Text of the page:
Malkin's credit-denied crew, with the help of citizen activists who did much of the dirty work, detected what I will call "Astro-Tweets," a Twitter-driven variant of the campaign tactic known as "astroturfing," which aims, using a variety of means, to create the illusion of public support for a cause where little or none exists (bolds are mine throughout this post):
Liz Sidoti's offering this morning at the Associated Press, which is clearly a serious competitor for Worst AP Item Ever, carries the "column" label. As such, I suppose we're expected to accept the idea that the "analysis" offered is hers alone.
But you would think that the self-described "essential global news network" would have enough business judgment to review a reporter's work to make sure it doesn't talk down to the general public and indict its own reporting on the economy at the same time. You would be wrong, as will be seen after the jump.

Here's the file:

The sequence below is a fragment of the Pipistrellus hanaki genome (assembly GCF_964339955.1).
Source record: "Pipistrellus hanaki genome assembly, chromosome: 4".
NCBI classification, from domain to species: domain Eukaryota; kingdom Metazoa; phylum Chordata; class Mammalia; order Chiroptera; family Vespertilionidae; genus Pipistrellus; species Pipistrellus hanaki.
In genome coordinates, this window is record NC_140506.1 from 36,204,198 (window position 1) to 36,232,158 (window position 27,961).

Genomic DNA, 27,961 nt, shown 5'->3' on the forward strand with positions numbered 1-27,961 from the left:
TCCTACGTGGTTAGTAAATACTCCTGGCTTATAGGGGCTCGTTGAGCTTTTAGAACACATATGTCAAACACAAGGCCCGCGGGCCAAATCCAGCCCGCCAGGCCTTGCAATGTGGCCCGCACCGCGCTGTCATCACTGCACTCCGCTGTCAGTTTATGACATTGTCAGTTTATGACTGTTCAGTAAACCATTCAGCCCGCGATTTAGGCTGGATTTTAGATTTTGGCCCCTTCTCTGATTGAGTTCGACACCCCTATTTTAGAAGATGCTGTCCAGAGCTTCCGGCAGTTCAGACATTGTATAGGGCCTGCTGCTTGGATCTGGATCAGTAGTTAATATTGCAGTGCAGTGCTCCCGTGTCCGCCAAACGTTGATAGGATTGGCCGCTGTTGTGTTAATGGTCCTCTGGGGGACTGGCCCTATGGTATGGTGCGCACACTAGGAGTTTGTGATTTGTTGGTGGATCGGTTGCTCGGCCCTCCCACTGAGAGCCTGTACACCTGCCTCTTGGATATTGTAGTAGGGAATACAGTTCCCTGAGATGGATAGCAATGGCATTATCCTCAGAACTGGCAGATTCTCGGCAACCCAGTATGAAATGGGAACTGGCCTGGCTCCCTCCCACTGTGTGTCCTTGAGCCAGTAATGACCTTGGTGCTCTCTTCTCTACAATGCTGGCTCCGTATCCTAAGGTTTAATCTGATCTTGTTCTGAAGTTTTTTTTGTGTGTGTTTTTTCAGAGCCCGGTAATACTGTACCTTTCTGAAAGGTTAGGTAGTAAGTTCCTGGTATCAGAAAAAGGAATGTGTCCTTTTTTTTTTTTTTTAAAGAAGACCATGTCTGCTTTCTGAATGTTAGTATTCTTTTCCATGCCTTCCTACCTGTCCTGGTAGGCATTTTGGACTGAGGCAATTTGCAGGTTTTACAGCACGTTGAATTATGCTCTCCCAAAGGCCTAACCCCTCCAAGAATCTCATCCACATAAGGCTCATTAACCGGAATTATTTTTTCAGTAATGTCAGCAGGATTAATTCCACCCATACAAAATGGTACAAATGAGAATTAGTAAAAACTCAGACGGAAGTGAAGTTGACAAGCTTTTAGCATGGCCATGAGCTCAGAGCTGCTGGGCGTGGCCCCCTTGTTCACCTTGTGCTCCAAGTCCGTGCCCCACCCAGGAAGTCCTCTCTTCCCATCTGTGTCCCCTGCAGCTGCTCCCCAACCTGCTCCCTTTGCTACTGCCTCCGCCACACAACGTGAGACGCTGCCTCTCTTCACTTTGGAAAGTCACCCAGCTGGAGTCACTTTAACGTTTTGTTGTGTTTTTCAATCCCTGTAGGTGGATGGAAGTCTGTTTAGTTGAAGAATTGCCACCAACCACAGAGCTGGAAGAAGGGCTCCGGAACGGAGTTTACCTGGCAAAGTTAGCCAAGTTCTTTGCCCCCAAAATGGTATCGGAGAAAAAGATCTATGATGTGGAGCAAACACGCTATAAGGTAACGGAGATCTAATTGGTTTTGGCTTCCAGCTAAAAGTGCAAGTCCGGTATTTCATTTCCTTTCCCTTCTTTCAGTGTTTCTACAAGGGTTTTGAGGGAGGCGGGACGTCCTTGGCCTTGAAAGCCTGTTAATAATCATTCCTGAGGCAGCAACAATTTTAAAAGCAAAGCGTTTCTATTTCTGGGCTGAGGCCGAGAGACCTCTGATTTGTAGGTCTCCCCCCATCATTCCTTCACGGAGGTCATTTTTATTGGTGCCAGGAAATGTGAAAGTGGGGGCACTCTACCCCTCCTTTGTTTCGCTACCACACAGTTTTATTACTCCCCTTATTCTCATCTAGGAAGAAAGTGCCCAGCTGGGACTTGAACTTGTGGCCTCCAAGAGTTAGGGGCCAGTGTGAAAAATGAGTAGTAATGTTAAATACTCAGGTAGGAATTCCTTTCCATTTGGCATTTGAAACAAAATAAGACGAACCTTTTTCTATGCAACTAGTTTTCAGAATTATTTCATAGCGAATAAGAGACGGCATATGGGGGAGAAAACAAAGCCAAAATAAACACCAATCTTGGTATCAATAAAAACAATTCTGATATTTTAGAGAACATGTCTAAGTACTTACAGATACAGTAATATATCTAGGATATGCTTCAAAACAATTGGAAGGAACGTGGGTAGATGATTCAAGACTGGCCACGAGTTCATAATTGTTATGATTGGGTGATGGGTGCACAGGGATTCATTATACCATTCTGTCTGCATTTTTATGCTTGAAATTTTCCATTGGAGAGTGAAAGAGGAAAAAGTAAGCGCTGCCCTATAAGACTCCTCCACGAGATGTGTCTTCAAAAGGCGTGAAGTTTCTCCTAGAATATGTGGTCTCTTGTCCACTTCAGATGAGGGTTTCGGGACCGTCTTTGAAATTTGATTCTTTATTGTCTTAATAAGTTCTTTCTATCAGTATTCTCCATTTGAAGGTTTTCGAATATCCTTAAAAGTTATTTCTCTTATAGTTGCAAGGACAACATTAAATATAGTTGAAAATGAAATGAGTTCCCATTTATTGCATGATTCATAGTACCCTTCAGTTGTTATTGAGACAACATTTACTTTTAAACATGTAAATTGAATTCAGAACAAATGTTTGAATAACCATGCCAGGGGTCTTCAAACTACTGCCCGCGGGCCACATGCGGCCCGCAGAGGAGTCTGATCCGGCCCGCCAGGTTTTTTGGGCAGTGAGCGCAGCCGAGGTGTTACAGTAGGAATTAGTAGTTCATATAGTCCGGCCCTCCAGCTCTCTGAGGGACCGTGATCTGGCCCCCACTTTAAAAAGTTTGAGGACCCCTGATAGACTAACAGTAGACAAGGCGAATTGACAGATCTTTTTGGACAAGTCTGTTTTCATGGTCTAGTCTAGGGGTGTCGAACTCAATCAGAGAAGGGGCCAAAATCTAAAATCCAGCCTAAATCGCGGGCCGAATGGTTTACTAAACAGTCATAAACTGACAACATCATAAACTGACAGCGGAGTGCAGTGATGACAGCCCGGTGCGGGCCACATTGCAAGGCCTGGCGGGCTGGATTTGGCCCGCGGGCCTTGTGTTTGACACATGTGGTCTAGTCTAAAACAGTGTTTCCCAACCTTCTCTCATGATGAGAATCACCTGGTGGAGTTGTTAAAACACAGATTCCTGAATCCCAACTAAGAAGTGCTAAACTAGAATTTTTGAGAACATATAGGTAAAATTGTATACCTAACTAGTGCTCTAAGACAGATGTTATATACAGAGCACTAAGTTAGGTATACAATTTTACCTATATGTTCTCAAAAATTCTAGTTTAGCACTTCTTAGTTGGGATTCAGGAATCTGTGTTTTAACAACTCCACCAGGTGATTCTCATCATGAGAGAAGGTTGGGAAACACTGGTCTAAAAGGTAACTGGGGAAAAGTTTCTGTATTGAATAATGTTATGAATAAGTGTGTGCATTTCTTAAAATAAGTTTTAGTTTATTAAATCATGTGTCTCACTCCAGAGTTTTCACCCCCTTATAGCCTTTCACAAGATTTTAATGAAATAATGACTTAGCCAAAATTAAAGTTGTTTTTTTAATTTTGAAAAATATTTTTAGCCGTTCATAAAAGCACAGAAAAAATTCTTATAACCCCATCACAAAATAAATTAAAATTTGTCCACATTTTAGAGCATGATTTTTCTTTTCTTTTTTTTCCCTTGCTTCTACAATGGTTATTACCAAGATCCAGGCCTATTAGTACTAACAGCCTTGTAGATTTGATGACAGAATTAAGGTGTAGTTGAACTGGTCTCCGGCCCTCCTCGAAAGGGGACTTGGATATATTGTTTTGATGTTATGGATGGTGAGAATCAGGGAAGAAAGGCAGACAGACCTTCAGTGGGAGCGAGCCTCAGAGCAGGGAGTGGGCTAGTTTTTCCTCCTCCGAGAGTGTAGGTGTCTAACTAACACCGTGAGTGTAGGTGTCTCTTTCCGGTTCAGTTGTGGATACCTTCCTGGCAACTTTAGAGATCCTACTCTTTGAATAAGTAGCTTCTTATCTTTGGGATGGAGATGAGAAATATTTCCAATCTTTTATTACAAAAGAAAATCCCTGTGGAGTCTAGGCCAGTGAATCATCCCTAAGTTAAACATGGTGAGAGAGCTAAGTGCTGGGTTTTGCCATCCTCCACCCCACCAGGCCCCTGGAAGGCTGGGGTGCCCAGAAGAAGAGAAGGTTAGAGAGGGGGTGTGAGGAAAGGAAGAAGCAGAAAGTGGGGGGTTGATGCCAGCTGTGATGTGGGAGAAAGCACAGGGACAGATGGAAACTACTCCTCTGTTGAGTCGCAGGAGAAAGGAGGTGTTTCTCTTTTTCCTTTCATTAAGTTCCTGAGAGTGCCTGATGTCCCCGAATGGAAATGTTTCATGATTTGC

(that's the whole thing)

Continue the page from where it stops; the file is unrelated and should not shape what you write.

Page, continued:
It didn't take long for the Luddites at Occupy Wall Street to go loony in the wake of Hurricane Sandy's damage.
Michelle Malkin's Twitchy.com web site captured tweets about how showing reactions in the midst of all the death and destruction at OWS's official Twitter account you won't see in the establishment press. The most egregious examples follow the jump.
Our friends at Twitchy have an astounding roundup of tweets from liberals who are blaming Rush Limbaugh for the movie theater shooting in Aurora, Colorado.
None of the folks they featured are liberal celebrities or members of the media, but given how the media have blamed conservative talk radio for mass shootings before, it would not be surprising if liberal journalists and pundits today pick up this thread and tug on it.